Tamworth councillors are at a loss as to why a "no brainer" water recycling scheme has struggled to get government funding.
Councillor Helen Tickle told a meeting of Tamworth Regional Council this week that the government could face political consequences if it can't find the cash for the scheme.
The state is "floundering around" to fund a $1.3 billion dam and "won't put $100m on the table for something that we know would work", which she called a "no brainer" on Tuesday night.
"No government body seems to come up with the money," she said.
"So it would be a very good opportunity for anyone wishing to stay in office next March [at the scheduled state election] to put the money on the table, not with conditions, just to put it on there to help our region continue to grow with confidence."
The council unanimously voted to make a submission to the state government's new Draft Namoi Water Strategy process, calling on it to amend water rules including the valley's water sharing plan in the "short term".
Council director of water and waste Bruce Logan told media on Wednesday that the main holdup for the project was getting government funding.
"I don't know why the government is not providing us with funding," he said.
"That's the main one [holdup], I have to say. This will need to be regulated, this facility. And I don't believe there's a facility like that in New South Wales at the moment ... so we need the government and the agencies to get their head around what does the regulation of this facility look like, and that's going to take some time."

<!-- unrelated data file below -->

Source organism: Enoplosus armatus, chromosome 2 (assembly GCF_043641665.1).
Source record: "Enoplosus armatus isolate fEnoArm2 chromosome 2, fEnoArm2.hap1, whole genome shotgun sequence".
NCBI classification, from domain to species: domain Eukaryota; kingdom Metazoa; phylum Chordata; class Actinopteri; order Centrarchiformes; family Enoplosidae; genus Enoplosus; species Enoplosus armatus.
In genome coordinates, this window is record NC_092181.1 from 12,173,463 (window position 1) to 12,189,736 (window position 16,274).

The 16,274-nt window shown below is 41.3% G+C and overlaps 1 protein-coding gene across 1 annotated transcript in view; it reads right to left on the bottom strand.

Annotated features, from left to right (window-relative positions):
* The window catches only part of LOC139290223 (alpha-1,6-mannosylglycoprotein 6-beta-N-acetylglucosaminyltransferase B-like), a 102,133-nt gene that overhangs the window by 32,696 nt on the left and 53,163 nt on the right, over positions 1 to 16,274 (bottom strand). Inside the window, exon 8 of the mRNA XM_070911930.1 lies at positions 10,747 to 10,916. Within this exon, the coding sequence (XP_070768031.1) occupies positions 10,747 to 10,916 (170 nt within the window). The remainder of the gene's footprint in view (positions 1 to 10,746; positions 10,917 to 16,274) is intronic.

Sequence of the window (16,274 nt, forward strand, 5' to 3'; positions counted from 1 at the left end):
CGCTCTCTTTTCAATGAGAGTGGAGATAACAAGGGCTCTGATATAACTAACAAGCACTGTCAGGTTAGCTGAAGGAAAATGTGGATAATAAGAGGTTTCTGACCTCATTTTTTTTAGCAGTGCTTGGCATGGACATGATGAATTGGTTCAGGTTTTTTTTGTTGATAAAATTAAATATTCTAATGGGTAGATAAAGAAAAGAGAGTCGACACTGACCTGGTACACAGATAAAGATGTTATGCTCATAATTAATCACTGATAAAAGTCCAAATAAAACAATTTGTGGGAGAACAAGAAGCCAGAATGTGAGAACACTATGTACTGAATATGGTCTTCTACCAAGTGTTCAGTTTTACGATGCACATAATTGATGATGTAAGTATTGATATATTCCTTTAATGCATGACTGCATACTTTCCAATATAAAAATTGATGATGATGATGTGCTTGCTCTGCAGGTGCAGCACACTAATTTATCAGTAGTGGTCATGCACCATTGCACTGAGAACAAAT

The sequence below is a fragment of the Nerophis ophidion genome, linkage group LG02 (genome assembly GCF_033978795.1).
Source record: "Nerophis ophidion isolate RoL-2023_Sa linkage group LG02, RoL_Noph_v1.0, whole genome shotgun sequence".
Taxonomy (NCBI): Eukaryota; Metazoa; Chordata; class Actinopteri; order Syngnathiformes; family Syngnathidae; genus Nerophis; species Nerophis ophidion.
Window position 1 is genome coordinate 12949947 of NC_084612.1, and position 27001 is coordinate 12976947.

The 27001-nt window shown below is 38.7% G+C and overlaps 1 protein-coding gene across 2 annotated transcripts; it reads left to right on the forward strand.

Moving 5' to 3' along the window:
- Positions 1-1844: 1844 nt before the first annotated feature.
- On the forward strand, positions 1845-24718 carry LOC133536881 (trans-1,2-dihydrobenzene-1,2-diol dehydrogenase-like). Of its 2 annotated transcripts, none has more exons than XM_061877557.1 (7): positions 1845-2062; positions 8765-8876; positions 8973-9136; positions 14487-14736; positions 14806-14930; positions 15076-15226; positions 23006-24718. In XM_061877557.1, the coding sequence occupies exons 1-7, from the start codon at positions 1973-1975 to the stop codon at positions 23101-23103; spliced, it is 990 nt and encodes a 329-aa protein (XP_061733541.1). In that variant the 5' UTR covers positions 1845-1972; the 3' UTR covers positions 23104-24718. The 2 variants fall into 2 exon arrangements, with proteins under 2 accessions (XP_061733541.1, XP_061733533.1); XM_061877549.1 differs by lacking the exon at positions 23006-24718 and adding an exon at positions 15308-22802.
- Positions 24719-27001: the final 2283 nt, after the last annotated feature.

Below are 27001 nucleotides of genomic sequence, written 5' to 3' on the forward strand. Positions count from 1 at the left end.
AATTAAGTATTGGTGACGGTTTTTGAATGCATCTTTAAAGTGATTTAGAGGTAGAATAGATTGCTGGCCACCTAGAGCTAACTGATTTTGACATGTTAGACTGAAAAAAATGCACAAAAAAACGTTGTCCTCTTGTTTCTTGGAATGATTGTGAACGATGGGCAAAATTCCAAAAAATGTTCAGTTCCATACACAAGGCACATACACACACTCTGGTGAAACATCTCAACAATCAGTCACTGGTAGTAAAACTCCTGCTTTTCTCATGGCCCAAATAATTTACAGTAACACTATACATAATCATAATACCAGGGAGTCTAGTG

Tamworth MP and water minister Kevin Anderson praised the plan as a "fantastic idea" and said he backs the project "100 per cent" but said it is the responsibility of the minister for regional development.
"There is a process that needs to happen in terms of allocating funding, so that business case is being assessed at the moment," he said.
"It started out at $75 [million], now it's $100 [million]."
Mayor Russell Webb told media on Wednesday that the council continues to talk with both major parties and both state and federal government.
"We're working slowly towards hopefully a good resolution. Because to be honest with you, it's probably the best solution for the short term, for actually giving us a little bit more water security," he said.
Cr Webb said he'd like to have money committed before the next state election, so council can get started on the project.
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